Hope works best in community

Published on Tuesday, November 21, 2017

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Hope works best in community

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Rick Ezell is Managing Partner of Employee Care of America, a workplace chaplaincy business.

Rick Ezell is Managing Partner of Employee Care of America, a workplace chaplaincy business.




Ever watched a campfire? The logs and timbers in the fire dance with magic as they burn together. But when an ember rolls away from the fire, it quickly burns out. It can’t sustain its warmth or its fire. People are a lot like that. Together in community we gather warmth from each other, the fire of optimism burns brightly. But separated and alone from the group we turn hollow and cold, dying on the inside.

Hope is encouraged in community; despair often comes in isolation.

Early believers who had been eyewitnesses of Jesus or were just one generation away from Jesus were under persecution. They were being attacked and assaulted. They were becoming discouraged, filled with despair. The fire was beginning to go out. A letter began to circulate offering words of strength and support. One of its instructions for keeping hope alive was to fellowship with hope-filled believers. Here’s what the letter said, “Let us hold unswervingly to the hope we profess, for he who promised is faithful … Let us not give up meeting together, as some are in the habit of doing, but let us encourage one another – and all the more as you see the Day approaching” (Heb. 10:23,25 NIV).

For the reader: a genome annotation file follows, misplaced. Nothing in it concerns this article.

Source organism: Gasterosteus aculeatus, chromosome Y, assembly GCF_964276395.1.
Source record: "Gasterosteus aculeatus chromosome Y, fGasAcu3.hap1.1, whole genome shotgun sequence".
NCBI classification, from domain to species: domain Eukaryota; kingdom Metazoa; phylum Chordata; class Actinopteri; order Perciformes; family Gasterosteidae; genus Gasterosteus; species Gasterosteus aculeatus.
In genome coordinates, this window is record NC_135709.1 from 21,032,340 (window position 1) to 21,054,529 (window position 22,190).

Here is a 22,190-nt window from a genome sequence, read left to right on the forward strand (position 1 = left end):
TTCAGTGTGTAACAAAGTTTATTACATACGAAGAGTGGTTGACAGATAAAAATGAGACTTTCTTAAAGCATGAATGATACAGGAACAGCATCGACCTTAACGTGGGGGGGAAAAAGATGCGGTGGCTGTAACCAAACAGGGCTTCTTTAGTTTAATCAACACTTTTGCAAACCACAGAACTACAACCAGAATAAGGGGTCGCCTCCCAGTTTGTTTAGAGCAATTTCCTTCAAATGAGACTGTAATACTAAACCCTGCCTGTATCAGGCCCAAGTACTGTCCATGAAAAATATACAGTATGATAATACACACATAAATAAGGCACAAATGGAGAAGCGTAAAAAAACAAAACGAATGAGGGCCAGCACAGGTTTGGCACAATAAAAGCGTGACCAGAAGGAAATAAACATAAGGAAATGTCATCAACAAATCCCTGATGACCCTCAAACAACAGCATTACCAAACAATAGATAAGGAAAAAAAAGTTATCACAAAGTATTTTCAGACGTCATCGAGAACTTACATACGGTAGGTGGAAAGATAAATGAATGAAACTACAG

In other words, if you want hope to burn brightly stay in the fire of community, around people who love you and support you and care for you. When you are cold you can draw heat and energy from them, and when they are in despair they can draw encouragement from you. This idea is not new; it’s as old as Solomon is. He wrote, “If two lie down together, they will keep warm. But how can one keep warm alone?” (Eccl. 4:11 NIV).

The settlers of the North American western frontier learned this truth the hard way. When the challenge to “Go west, young man” came many staked their rights and built their houses in the middle of their homestead (often miles from the nearest family). They wanted to survey all of their land and say with pride, “As far as I can see that is mine.” But in time, isolation proved to be a far cry from ideal. When photographers returned from those lonely houses, they showed pictures of wild-eyed women, stooped, gaunt, prematurely old men, and haunted-looking children. Isolation proved difficult.

As time went on, settlers benefited by building their homes nearer each other, in the corner of their property rather than in the center. Four families could survive much easier if they loosened their grip on independence and came together.

Pulling closer together keeps hope alive; existing far apart is certain demise.

The Christian faith is a hope-filled faith because of the God of hope and the people of hope. God is the source of all hope. And his people are the purveyors of that hope. The church is the epitome of community, where people can come in from the cold brutality of life and get warm. Without the church we are like the ember separated from the fire. We grow cold, despair overtakes us, and we lose hope. Hope grows as we attach ourselves to a Christian fellowship group for caring and supportive help.

• Rick Ezell is Managing Partner of Employee Care of America, a workplace chaplaincy business. He is a former senior pastor, an author of eight books and writes a blog on church leadership and the changing culture. Rick and his wife, Cindy, married for 33 years have one daughter.  Follow Rick here.




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